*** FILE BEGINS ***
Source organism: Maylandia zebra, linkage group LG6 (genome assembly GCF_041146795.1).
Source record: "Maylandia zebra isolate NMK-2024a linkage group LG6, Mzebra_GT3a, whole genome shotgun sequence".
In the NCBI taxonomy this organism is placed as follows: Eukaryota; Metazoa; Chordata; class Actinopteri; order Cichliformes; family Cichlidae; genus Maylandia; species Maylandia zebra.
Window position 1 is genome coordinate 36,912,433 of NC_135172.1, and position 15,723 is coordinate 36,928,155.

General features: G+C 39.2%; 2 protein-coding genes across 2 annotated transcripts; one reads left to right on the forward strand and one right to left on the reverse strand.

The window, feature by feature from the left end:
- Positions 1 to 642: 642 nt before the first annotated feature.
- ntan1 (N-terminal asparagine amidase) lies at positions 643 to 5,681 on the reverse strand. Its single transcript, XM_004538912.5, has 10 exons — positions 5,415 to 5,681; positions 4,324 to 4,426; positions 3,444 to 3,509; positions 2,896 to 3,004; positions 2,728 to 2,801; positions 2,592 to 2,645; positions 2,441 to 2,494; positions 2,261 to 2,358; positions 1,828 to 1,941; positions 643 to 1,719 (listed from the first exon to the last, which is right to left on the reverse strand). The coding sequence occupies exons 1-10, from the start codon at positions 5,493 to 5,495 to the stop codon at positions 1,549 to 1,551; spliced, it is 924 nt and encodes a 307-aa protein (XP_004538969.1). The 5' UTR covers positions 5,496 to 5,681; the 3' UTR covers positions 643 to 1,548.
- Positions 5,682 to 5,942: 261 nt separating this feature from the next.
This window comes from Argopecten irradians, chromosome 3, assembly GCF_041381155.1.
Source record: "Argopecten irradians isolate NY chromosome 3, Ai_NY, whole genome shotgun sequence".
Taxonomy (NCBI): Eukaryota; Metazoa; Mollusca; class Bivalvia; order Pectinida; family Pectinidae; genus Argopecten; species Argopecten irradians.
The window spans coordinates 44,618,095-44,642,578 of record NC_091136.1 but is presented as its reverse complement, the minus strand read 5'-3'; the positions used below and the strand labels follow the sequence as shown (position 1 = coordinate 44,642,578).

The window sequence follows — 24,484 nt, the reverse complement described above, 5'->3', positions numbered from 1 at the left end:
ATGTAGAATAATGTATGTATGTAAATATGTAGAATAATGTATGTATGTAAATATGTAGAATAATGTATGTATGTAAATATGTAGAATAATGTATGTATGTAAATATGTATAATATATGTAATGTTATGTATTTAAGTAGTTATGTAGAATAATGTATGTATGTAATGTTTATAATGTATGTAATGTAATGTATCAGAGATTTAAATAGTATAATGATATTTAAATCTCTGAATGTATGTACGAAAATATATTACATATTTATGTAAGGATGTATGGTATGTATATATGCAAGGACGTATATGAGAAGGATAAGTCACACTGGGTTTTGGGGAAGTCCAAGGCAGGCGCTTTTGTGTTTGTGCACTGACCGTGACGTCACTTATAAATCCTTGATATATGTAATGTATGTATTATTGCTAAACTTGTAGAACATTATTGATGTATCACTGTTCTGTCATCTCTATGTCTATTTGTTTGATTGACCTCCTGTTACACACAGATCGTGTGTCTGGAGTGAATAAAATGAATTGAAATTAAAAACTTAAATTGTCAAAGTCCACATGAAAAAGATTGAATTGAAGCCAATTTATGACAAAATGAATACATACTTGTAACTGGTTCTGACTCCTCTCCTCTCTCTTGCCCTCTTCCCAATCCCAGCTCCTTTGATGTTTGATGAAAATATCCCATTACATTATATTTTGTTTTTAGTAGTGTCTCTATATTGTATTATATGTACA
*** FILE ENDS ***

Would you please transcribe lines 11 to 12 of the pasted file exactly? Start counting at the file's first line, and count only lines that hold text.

Source record: "Argopecten irradians isolate NY chromosome 3, Ai_NY, whole genome shotgun sequence".
Taxonomy (NCBI): Eukaryota; Metazoa; Mollusca; class Bivalvia; order Pectinida; family Pectinidae; genus Argopecten; species Argopecten irradians.